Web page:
Former TV writer breathes new life into hard-boiled noir detective genre.
From Peter S. Fischer, a twenty-five-year veteran television writer who helped pen such favorite shows as Columbo and Murder, She Wrote, and two other novels, comes a juicy new series of whodunits, subtitled The Hollywood Murder Mysteries.
The inaugural novel, Jezebel in Blue Satin, set in 1947, finds movie studio publicist Joe Bernardi slumming it at a third-rate motion-picture house running on large egos and little talent. When the ingenue from the film referenced in the title winds up dead, can Joe uncover the killer before he loses his own life?
Fischer makes an effortless transition from TV mystery to page-turner, breathing new life into the film noir hard-boiled detective tropes. Although not a professional sleuth, Joe’s evolution from everyman into amateur private eye makes sense; any bad publicity could cost him his job, so he has to get to the bottom of things. While Joe spies on his ex-wife and researches her new beaus, he does not drown his sorrows in dames and liquor. In fact, he does not even smoke, and remains single throughout the novel, without a consistent love interest, save one night of passion with Lydia.
Like any noir narrator, Joe has a plain-spoken, no-nonsense voice. However, he makes amusing, self-aware remarks, such as, “An idea starts to form in my otherwise infertile, coffee-starved brain,” and “[T]he job suits her like a size 2 silk slip.”
Secondary characters get fleshed out, including Joe’s insecure ex-wife, suspects with nuanced degrees of arrogance, and even the murder victim. Since Joe finds her dead on page one, readers get to know her through the reports of other characters, and because the protagonist himself took a brotherly liking to her. She emerges as a character whose death readers mourn.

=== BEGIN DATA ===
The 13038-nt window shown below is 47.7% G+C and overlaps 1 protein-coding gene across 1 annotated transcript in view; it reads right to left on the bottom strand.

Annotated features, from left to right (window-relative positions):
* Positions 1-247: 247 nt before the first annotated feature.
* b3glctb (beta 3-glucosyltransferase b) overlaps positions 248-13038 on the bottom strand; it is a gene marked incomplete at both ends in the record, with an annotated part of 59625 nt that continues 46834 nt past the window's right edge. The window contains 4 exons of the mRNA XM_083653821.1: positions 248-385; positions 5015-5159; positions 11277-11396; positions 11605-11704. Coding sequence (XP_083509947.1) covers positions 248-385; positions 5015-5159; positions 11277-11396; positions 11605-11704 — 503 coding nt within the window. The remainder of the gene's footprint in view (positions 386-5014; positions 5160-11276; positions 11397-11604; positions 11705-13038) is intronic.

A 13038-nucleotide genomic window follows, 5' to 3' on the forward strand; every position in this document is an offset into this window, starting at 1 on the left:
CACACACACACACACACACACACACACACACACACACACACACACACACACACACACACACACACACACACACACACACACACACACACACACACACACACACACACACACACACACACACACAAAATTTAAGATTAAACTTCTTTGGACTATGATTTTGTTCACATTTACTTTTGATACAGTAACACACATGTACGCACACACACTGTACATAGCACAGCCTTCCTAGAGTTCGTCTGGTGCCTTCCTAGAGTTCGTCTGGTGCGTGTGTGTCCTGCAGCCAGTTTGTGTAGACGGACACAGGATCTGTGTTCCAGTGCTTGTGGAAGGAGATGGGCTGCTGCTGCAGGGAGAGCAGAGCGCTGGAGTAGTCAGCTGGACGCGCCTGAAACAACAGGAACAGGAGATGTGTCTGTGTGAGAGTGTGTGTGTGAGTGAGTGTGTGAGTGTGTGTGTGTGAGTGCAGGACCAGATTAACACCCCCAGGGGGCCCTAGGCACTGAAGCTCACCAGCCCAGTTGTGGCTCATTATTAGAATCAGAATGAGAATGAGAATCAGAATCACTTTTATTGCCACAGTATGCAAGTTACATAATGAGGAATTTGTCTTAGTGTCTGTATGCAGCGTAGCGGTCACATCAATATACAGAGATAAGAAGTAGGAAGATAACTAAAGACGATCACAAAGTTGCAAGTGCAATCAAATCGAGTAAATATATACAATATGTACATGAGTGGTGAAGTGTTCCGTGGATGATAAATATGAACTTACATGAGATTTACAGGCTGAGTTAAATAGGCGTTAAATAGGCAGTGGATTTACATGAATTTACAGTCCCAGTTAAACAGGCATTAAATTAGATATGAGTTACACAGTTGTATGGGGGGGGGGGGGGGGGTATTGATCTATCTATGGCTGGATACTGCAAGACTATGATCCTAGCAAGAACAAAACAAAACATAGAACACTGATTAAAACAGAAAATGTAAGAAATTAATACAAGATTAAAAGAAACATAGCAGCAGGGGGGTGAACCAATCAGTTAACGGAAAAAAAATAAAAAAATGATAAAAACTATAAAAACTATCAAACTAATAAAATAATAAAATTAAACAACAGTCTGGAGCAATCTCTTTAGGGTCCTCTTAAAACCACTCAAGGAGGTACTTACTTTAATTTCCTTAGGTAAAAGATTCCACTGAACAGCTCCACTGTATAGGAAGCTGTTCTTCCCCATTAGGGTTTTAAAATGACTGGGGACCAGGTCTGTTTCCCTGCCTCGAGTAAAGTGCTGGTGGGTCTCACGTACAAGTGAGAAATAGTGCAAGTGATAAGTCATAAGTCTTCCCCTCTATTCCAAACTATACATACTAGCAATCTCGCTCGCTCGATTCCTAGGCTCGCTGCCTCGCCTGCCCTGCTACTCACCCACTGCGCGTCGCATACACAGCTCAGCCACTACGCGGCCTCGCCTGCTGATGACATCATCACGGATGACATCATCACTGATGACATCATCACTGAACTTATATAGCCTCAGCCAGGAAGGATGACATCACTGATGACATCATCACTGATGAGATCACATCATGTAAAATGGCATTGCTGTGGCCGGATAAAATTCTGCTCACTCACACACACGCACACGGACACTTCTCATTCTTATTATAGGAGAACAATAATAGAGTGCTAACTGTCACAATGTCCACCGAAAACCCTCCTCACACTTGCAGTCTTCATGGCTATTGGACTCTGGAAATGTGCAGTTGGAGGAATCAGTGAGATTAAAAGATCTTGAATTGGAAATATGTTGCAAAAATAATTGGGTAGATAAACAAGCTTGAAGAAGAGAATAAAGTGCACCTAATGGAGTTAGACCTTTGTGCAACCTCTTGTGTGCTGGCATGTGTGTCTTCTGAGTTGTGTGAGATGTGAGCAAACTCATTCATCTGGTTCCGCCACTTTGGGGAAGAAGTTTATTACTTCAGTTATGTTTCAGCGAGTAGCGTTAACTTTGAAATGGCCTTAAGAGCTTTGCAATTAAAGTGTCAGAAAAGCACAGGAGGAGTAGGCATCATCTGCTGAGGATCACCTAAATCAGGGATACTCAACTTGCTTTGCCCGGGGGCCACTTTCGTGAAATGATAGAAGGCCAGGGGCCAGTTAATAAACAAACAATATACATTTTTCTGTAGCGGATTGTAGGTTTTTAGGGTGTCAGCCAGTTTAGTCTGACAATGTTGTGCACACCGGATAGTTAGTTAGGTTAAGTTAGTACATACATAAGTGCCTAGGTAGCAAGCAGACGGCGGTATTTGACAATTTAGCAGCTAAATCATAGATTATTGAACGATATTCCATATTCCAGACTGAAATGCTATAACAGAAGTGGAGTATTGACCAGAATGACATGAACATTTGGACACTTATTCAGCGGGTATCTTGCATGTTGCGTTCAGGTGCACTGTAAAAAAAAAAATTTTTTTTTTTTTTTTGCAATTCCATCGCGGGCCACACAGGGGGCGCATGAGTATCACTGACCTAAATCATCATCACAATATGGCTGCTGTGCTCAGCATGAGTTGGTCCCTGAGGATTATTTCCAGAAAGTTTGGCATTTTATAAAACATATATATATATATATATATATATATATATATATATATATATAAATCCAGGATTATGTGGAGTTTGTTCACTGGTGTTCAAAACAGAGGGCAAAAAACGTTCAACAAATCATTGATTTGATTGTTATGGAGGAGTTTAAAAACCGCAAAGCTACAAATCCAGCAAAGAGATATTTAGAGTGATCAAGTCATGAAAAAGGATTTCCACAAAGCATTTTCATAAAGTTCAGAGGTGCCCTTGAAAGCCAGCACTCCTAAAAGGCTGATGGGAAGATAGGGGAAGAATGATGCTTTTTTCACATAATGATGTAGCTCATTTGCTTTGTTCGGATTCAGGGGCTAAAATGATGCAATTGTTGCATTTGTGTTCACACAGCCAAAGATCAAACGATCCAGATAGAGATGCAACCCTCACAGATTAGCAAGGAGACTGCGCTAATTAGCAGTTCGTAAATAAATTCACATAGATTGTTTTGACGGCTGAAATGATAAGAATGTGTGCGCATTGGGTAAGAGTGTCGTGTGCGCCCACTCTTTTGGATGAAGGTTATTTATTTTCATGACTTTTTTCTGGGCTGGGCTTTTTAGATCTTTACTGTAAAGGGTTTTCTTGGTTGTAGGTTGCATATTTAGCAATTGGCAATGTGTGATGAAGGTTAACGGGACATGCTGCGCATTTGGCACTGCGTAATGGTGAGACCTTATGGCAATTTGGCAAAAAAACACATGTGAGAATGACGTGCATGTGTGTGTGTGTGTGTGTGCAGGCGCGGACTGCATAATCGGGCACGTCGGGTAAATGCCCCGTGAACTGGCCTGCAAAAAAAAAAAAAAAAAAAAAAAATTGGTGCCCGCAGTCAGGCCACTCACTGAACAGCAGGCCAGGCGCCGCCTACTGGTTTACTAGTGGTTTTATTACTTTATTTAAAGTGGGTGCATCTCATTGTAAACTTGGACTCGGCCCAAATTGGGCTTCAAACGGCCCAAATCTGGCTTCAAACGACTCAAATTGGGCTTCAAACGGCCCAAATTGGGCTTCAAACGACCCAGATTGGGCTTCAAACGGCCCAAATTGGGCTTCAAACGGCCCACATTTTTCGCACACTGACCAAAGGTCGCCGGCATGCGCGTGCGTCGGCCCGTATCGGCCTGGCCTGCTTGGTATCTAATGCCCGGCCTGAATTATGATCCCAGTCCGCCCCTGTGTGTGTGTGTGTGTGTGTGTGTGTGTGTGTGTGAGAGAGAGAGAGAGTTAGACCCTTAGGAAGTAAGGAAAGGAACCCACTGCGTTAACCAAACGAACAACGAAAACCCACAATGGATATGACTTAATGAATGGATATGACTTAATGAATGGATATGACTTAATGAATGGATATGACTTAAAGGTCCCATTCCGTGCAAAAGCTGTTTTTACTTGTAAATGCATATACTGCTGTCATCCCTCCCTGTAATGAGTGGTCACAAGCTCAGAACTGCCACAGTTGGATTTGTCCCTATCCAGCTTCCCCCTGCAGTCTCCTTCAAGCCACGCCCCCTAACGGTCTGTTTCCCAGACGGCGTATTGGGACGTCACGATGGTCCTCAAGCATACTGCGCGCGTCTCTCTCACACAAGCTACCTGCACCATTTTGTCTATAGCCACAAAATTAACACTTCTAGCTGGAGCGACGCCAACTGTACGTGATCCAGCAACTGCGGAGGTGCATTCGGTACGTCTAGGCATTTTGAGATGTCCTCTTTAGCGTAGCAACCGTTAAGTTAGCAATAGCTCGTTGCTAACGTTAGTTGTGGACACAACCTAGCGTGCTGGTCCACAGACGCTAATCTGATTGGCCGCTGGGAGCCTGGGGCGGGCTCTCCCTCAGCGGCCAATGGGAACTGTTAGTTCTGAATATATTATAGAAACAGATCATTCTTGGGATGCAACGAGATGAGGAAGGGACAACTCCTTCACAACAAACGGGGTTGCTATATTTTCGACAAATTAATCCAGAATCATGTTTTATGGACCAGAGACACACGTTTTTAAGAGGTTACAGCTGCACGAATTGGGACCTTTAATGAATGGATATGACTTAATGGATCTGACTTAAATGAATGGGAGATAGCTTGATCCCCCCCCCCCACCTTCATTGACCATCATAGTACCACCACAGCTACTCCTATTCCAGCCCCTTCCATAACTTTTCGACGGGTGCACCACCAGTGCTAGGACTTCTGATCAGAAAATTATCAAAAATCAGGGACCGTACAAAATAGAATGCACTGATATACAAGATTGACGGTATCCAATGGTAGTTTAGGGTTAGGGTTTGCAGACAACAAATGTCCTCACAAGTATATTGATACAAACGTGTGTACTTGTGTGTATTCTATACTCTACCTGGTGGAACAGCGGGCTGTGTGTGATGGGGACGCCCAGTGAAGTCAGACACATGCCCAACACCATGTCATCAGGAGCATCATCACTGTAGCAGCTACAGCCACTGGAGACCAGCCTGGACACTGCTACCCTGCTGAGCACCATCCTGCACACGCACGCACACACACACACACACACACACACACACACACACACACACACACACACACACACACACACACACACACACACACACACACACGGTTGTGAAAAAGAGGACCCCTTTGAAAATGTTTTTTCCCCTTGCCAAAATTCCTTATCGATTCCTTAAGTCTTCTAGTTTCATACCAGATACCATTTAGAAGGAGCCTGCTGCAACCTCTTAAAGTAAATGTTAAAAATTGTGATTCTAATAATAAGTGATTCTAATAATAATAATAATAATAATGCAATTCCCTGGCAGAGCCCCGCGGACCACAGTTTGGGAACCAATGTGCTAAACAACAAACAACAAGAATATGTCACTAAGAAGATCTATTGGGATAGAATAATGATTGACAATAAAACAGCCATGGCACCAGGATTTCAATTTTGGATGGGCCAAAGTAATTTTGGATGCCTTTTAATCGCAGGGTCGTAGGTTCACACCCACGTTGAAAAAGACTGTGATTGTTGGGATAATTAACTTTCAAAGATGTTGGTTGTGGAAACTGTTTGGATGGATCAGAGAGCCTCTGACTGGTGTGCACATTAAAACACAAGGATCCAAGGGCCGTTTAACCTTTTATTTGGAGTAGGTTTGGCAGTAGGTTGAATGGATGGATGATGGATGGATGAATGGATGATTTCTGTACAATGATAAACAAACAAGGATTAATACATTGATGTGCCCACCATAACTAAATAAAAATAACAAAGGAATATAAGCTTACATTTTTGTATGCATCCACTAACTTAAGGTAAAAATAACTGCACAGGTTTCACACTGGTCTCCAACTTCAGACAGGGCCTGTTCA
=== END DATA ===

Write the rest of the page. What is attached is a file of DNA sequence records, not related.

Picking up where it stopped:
The author excels at capturing the era when the end of World War II found studios eager to crank out movies to please a populace tired of fighting. Yet, echoes of the conflict still remain. Joe refers to his stint in the war and guesses what the rank of other characters. The attention to the popular brands of the time and the ghosts of war are little details make Jezebel a splendid period piece that simultaneously remains universal in theme. Everyone dreams of getting their big break in life, and everyone must contend with under-qualified and self-important blowhards along the way.
The pacing builds suspense at a steady rate. When things get convoluted, the author has Joe recapitulate the facts of the case so readers do not become confused. Such summary flows naturally within the context of the story. The eye-catching cover, in which a woman lies on blue material, her face bathed in blue light, gives the book a suitably eerie allure.
The book’s one flaw lies in its occasional grammar mistakes and misspellings. While this book could have benefited from one final proof reading before going to press, the intriguing debut from a mystery veteran represents an auspicious start to a series with great potential.